Urgent action by the international community and governments in the dry corridor of Central America is essential to help build resilience, food security, and restore livelihoods damaged by drought and other extreme-weather effects of El Niño, United Nations leaders said Thursday.
The devastating El Niño event that began in 2015 was one of the worst on record and its impact continues to be felt in the dry corridor, compounding the damage from two consecutive years of drought. As a result, some 3.5 million people are in need of humanitarian assistance with 1.6 million moderately or severely food insecure in the hard-hit countries of El Salvador, Guatemala and Honduras.
To raise awareness and coordinate responses to both the protracted El Niño-related crises in the dry corridor and the possibility of a related La Niña event in the second half of 2016, U.N. agencies and other partners met at the Rome headquarters of the Food and Agriculture Organization of the United Nations. The meeting included the International Fund for Agricultural Development and the World Food Programme with the aim of mobilizing the international community to support the efforts of governments, U.N. agencies and other partners.
In opening remarks, José Graziano da Silva stressed that “the challenge facing the dry corridor is not only climate change: it is also extreme poverty, and food and nutritional insecurity,” adding: “We need to change the traditional response strategy and tackle the structural causes of poverty and food insecurity in Central America’s dry corridor, and not settle for simply mounting a humanitarian response every time an emergency situation occurs.” He is director general of the Food and Agriculture Organization.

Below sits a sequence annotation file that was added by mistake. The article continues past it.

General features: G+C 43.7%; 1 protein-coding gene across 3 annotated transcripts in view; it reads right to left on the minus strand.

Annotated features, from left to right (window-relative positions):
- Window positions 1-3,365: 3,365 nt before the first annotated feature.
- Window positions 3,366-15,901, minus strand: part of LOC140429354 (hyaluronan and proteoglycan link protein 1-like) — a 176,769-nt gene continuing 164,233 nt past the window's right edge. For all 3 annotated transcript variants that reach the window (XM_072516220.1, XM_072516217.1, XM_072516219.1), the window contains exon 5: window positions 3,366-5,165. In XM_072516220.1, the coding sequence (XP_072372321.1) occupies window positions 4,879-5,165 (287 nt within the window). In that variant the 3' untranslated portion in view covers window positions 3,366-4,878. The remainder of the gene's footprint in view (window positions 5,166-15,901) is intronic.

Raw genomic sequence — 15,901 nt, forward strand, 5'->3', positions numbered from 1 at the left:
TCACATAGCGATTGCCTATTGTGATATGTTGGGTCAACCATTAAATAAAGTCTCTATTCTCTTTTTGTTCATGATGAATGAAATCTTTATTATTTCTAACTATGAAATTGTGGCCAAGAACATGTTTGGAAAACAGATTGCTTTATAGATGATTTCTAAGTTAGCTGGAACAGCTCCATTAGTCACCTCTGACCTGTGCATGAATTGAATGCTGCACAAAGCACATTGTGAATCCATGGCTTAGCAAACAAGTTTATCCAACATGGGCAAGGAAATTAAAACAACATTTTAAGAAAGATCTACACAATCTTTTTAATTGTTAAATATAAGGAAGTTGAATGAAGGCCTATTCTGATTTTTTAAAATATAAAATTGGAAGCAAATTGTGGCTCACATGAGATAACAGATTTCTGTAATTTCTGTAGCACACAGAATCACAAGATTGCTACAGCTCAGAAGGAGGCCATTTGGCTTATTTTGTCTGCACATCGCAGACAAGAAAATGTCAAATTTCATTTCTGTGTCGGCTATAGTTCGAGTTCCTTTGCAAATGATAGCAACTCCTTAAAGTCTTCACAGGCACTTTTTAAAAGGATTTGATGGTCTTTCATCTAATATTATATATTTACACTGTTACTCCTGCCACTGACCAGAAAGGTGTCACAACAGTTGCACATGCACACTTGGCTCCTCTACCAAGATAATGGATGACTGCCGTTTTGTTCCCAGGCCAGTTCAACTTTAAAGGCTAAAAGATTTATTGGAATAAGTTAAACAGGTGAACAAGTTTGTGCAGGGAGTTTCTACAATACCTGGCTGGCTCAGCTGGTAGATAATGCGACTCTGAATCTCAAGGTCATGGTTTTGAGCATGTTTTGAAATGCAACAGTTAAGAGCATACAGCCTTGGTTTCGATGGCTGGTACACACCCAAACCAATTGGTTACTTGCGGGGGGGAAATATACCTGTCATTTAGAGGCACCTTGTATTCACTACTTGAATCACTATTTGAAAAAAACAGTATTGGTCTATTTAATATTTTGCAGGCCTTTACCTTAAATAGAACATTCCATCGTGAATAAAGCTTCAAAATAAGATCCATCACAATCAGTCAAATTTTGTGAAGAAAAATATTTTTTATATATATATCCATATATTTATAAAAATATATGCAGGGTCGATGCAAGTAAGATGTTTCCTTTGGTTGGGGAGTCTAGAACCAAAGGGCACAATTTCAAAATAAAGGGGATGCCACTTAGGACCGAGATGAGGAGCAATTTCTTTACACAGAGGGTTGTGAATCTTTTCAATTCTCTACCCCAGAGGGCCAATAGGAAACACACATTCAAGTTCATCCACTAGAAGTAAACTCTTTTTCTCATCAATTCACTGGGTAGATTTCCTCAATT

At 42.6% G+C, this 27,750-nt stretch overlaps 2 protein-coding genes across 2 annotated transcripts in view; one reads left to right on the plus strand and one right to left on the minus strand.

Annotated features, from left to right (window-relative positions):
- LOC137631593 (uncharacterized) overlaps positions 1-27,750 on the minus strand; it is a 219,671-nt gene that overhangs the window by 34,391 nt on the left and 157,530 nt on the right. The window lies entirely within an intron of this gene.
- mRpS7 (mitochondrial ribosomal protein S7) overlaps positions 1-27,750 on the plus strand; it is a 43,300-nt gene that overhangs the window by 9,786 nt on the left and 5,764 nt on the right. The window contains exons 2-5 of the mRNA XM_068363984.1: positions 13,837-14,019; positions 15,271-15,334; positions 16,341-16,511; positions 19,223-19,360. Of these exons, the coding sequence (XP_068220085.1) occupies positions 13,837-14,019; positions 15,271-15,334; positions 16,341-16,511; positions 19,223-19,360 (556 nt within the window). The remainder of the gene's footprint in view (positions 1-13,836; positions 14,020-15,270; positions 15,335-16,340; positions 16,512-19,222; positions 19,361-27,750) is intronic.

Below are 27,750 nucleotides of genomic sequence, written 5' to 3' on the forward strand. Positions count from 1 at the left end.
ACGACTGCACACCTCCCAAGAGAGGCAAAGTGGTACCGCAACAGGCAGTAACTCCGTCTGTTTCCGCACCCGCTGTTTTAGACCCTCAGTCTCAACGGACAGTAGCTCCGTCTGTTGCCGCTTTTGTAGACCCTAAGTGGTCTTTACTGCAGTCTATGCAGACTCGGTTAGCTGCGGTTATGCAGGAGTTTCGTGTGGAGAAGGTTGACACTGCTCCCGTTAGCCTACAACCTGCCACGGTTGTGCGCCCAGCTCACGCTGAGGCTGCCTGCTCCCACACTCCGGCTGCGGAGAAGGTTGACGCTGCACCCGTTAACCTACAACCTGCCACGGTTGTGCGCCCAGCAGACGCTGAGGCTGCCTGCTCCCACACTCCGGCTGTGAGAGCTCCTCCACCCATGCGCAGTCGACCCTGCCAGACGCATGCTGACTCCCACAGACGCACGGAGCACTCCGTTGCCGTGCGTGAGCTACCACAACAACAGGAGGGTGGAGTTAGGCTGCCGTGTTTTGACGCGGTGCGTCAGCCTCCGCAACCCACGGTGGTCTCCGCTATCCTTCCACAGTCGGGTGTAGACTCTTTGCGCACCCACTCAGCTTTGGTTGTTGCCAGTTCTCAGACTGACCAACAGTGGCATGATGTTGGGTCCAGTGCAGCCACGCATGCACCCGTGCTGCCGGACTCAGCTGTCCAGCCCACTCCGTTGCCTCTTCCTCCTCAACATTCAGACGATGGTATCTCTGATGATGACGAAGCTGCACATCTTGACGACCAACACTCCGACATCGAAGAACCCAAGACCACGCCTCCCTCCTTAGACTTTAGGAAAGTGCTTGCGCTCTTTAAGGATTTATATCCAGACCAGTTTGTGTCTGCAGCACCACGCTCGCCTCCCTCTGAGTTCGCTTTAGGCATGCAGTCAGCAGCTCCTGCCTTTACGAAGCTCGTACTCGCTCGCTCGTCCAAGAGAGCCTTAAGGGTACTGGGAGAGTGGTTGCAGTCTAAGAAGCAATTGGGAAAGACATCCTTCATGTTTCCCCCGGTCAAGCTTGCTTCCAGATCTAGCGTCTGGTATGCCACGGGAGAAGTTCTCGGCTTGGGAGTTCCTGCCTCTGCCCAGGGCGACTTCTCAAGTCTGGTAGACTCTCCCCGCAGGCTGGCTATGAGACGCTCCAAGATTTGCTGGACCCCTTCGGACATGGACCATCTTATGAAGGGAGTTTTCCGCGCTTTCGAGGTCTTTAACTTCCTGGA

Some 10.5 million people, about 60 percent of whom are in poverty, live in the dry corridor, a region characterized by extensive deforestation, soil degradation and water scarcity.
These conditions are exacerbated by El Niño and its counterpart La Niña which occur cyclically. However, in recent years extreme weather events associated with these two phenomena, such as droughts and floods, have increased in frequency and severity.
The dry corridor runs from southern México south to Guanacaste in Costa Rica.
Guanacaste has suffered from the drought, too, but another impact on Costa Rica has been the flow of Central American refugees from the north. Refugee applications in Costa Rica have increased to 800 in 2015. That number is five times greater than three years ago, said officials.
U.N. refugee officials are holding a two-day session in Costa Rica next week. The sessions will be at the Hotel Real Intercontinental Wednesday and Thursday.
Like refugees to the United States, many claim they are fleeing violence, but hunger and lack of employment also play a big role.